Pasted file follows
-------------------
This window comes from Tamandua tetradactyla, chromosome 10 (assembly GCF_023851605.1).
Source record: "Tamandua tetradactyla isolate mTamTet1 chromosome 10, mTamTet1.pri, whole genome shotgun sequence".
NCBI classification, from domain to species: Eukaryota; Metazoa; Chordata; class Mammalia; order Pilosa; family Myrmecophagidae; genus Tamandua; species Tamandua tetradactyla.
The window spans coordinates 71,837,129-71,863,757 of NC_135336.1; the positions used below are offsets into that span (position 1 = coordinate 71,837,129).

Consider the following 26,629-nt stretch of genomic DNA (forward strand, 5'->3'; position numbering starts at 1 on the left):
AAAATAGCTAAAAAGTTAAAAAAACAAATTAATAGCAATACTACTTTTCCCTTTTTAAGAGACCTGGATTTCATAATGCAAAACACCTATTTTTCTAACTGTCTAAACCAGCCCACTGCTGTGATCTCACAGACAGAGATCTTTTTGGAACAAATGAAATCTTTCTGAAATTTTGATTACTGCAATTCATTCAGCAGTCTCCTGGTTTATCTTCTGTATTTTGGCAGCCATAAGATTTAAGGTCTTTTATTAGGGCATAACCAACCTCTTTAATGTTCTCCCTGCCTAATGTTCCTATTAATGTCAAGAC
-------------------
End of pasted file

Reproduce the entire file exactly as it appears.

This window comes from Tamandua tetradactyla, chromosome 10 (assembly GCF_023851605.1).
Source record: "Tamandua tetradactyla isolate mTamTet1 chromosome 10, mTamTet1.pri, whole genome shotgun sequence".
NCBI classification, from domain to species: Eukaryota; Metazoa; Chordata; class Mammalia; order Pilosa; family Myrmecophagidae; genus Tamandua; species Tamandua tetradactyla.
The window spans coordinates 71,837,129-71,863,757 of NC_135336.1; the positions used below are offsets into that span (position 1 = coordinate 71,837,129).

Consider the following 26,629-nt stretch of genomic DNA (forward strand, 5'->3'; position numbering starts at 1 on the left):
AAAATAGCTAAAAAGTTAAAAAAACAAATTAATAGCAATACTACTTTTCCCTTTTTAAGAGACCTGGATTTCATAATGCAAAACACCTATTTTTCTAACTGTCTAAACCAGCCCACTGCTGTGATCTCACAGACAGAGATCTTTTTGGAACAAATGAAATCTTTCTGAAATTTTGATTACTGCAATTCATTCAGCAGTCTCCTGGTTTATCTTCTGTATTTTGGCAGCCATAAGATTTAAGGTCTTTTATTAGGGCATAACCAACCTCTTTAATGTTCTCCCTGCCTAATGTTCCTATTAATGTCAAGAC